A new epicenter of social conflict
The author is the deputy national news editor of the JoongAng Ilbo.
Politics and religion are often taboo topics in close company as they can lead to a brawl and ill feelings. One more topic is added to the list — housing, or specifically real estate policy under the Moon Jae-in government. Our family gathering for Chuseok holiday turned into a fiery argument. Everyone had different opinions and good reasons.
The most heated wrangling was over whether a single homeowner also should be subject to an excessive tax. Those who lived in less expensive neighborhoods argued it was a price to pay for enjoying good infrastructure and advised to move out if one cannot afford the tax. The other party retorted it was unfair to levy a high tax because home prices went up irrespective of the owner’s intention — and while their income remains stagnant. The more they argued, the more heated the conversation became. I excused myself to avoid more uncomfortable scenes.
A home is not just a space of living, but is also for dreaming. Most people dream about having a decent home to live in with their family. TV programs searching for homes to meet the needs of the seekers on their behalf are popular these days because everyone has desires for better homes.
But it has become a luxury to regard homes as a space to breed dreams. Housing no longer offers stable security, but has turned into the source of resentment and row. Apartment seekers form a long queue for a chance to have a peek at any new rental that comes by. Rentals are devastatingly scarce. Even those lucky enough to find a home cannot set the moving date because existing tenants refuse to move out claiming their tenant rights under the new law.
Even Deputy Prime Minister for Economic Affairs Hong Nam-ki, who also serves as finance minister, has joined the rent conundrum. As he could not sell his extra home since he could not kick out his tenant due to his rights under the new law guaranteeing two extra years beyond the original two-year contract term, the finance minister faced punitive levies for owning two homes.
Now tenants demand “compensation” money in return for terminating the lease. The check for some goes up to millions of won. Those in desperate need to find a home sometimes offer extra fees to realtors to come to them first with new openings. Homeowners also demand fees to show off their apartments for rent, while tenants trade their rights in premium.
The three rent laws have rocked the housing market. Authorities are confounded by various side effects. Land Minister Kim Hyun-mee speaks of misapplication of the policy. Hong sounds more defeated, saying the government has studied all rent measures taken over the last 10 years and nothing seems feasible at this stage. President Moon Jae-in remains confident, vowing to stabilize the rent market no matter what. That would mean more measures, but the market is uninterested. People have lost track of how many and what measures had come out as none had worked out.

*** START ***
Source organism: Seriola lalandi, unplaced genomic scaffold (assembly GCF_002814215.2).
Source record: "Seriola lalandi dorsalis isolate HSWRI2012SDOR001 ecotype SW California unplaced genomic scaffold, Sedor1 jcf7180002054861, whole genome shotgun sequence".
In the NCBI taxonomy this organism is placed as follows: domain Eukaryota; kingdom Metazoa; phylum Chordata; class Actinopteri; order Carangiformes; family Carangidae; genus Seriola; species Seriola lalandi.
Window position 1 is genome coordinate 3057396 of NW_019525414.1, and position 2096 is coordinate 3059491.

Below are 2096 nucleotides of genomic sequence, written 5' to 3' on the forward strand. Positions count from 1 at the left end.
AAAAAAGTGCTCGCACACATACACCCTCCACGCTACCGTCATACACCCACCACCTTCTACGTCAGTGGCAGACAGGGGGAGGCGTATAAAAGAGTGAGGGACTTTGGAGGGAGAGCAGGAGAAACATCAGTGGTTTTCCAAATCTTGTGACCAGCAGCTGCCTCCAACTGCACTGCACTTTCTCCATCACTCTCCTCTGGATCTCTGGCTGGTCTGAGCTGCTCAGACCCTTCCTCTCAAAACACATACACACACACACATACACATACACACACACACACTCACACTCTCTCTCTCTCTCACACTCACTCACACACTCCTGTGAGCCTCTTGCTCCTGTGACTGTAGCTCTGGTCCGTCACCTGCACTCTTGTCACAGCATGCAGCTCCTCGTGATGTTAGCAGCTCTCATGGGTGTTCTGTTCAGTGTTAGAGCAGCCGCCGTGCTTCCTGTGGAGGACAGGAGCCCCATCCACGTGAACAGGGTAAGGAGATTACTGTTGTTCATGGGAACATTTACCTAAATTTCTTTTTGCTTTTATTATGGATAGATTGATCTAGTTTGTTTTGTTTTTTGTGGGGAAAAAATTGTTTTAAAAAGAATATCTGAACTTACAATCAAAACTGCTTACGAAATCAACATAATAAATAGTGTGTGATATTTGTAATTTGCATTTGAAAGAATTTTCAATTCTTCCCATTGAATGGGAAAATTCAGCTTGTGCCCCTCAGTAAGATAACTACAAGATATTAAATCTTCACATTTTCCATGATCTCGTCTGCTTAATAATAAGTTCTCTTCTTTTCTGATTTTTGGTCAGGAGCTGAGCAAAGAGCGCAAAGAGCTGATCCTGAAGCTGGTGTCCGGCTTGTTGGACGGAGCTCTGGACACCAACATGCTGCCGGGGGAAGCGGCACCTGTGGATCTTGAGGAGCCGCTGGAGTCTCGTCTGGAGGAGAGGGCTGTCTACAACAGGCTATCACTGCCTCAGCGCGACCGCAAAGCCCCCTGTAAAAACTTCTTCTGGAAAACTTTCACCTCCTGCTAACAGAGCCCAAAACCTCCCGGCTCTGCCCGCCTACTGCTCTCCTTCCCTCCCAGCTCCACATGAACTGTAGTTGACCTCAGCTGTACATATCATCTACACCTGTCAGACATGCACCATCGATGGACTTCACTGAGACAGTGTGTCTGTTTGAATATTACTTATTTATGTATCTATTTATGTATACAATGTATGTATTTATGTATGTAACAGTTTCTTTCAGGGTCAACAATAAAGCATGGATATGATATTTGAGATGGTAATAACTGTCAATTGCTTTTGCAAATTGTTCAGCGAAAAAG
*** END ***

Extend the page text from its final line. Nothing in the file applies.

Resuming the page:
Homeowners have more to worry about. The government and ruling party are planning to raise the valuation of apartments and land — which are the basis for taxation — up to 90 percent of the market prices by 2030. Homes — whether they are expensive or not — would be slapped with fatter tax bill. If one cannot afford the tax, the only choice is to sell it and move to a cheaper neighborhood or area. To an anonymous writer on the Blue House online petition page, the Blue House explained that its goal is only to root out real estate speculation and protect the genuine home seekers, not to raise taxes. But many people complain that the government is trying to seize 10 million won ($8.836) from a family after feigning generosity by handing our Covid-19 relief money amounting to 1 million won per family.
The ruling party is floating the idea of cutting income tax, but most see it as a design to woo voters in next year’s by-elections for major gubernatorial posts, including the mayors of the two largest cities, Seoul and Busan.
To fix the flaws in the three rent-related laws, the fundamental direction must be changed. Otherwise, the makeshift measures will help little.
Authorities claim the confusion is inevitable in a transitional period. But people are pained by the dried up long-term lease market and the costly monthly rent burden. People with homes also cannot sleep well worrying about the tax bill. The conflict between tenants and landlords across generations is deepening. The government’s real estate policy has become a new epicenter of social conflict.